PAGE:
Chief Petty Officer Henry
H. Herrin was a photographer's mate aboard an RA3B aircraft flown by LTCDR
James R. Dennison and co-pilot LTJG Terrence H. Hanley assigned a mission
over North Vietnam. Their plan was to fly from the U.S. Naval Air Station,
Cubi Point, Philippines to their target area and then recover at Da Nang Air
Base, South Vietnam for refueling and return trip. The mission was for
surveillance of the enemy lines of communication to determine truck traffic.
The mission was flown under radio silence, but was under surveillance by an
airborne radar control aircraft.
Emergency egress is accomplished by sliding down a chute in the bottom of
the aircraft. All crewmembers were equipped with survival radios and
survival kits containing flare pencils. The aircraft flew out to sea
approximately 20 miles and turned southeast. No further contact was made
with the aircraft.
An intensive search and rescue operation was called in consisting of surface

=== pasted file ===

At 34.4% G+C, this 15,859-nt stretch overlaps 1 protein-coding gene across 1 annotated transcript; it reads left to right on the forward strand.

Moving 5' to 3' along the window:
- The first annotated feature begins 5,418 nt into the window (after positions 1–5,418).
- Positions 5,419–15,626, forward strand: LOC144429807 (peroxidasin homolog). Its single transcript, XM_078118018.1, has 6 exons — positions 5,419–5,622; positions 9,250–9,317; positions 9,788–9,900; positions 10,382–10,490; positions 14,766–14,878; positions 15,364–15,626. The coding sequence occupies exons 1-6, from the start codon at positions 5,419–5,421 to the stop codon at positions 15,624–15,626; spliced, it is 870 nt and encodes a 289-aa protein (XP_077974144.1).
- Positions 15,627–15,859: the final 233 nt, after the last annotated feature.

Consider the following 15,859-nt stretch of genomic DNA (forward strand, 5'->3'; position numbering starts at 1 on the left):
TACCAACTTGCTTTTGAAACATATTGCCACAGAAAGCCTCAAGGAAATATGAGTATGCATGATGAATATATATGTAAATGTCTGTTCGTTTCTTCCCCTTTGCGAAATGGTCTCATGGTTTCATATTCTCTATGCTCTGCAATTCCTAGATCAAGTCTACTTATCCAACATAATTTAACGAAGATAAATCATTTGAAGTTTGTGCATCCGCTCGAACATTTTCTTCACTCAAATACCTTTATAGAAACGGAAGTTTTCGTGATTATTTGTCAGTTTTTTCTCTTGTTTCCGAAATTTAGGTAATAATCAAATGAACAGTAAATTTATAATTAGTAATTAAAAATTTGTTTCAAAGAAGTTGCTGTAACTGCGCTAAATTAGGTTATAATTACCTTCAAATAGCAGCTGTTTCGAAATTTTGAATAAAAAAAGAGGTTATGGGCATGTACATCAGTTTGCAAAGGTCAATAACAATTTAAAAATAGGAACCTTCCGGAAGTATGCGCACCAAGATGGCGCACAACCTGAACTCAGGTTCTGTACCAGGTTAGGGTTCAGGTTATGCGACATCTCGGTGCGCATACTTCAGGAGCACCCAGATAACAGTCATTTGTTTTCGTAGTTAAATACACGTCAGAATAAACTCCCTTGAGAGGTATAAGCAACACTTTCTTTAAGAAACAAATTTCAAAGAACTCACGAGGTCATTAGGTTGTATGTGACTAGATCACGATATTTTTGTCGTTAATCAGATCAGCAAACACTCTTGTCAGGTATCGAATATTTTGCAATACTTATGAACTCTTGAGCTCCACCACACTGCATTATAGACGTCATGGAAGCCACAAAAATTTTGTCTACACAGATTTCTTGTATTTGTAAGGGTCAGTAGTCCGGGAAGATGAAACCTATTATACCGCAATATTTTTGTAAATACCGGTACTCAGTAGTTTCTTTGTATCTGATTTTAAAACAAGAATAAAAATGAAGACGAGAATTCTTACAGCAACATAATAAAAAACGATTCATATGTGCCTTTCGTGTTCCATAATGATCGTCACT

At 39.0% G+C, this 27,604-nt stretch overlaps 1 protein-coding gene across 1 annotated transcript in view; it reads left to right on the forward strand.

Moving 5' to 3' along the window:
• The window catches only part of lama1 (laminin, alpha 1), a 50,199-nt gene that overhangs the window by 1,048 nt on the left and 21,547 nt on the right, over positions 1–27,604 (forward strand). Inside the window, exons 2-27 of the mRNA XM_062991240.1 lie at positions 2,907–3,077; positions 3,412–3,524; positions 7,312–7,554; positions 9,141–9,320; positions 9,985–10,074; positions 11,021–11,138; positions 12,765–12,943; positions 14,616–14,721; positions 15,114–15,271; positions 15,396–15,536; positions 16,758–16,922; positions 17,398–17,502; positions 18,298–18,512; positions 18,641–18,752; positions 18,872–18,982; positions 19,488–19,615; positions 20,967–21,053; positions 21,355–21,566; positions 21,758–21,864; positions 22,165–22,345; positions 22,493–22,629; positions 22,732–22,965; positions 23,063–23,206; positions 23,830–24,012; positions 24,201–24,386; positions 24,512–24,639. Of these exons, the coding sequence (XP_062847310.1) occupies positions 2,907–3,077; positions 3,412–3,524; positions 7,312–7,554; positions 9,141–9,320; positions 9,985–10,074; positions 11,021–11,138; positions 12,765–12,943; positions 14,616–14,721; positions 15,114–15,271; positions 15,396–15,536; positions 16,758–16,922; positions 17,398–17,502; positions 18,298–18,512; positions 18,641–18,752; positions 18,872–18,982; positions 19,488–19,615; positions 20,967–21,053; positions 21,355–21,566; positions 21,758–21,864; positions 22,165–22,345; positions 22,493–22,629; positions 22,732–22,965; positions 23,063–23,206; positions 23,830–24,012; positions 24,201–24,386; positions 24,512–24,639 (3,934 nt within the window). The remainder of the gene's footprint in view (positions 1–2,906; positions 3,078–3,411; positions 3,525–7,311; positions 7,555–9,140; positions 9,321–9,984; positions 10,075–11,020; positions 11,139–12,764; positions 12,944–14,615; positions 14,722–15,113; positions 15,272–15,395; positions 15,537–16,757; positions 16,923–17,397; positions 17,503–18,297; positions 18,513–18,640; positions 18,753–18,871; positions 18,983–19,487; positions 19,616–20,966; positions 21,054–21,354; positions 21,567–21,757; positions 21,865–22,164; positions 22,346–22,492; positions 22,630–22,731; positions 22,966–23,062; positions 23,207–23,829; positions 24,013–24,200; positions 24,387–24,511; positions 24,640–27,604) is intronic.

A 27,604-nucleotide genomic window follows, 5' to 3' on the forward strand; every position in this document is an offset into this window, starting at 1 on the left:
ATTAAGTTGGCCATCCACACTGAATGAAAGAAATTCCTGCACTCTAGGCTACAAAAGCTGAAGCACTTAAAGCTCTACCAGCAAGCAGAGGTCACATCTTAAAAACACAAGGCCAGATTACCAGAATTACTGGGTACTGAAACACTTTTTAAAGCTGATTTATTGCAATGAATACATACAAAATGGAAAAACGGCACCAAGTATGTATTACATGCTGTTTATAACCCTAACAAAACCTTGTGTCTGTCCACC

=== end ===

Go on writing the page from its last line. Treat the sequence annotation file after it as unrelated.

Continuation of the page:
units, helicopter and fixed wing aircraft. It was terminated with negative
results. The area in which the aircraft was lost was one heavily traveled by
aircraft, fishing junks and coastal shipping.
All three men were placed in Missing In Action status, which was maintained
until after the war ended.
The crew of the RA3B downed that day in January 1968 may not have survived,
but evidence continues to mount that some of their comrades did - and are
currently being held prisoner in Southeast Asia.
The ultimate sacrifice of our nation's youth - their lives - is tainted so
long as even one American fighting man is held against his will. For the
sake of the living, and the honor of the dead, these men must be brought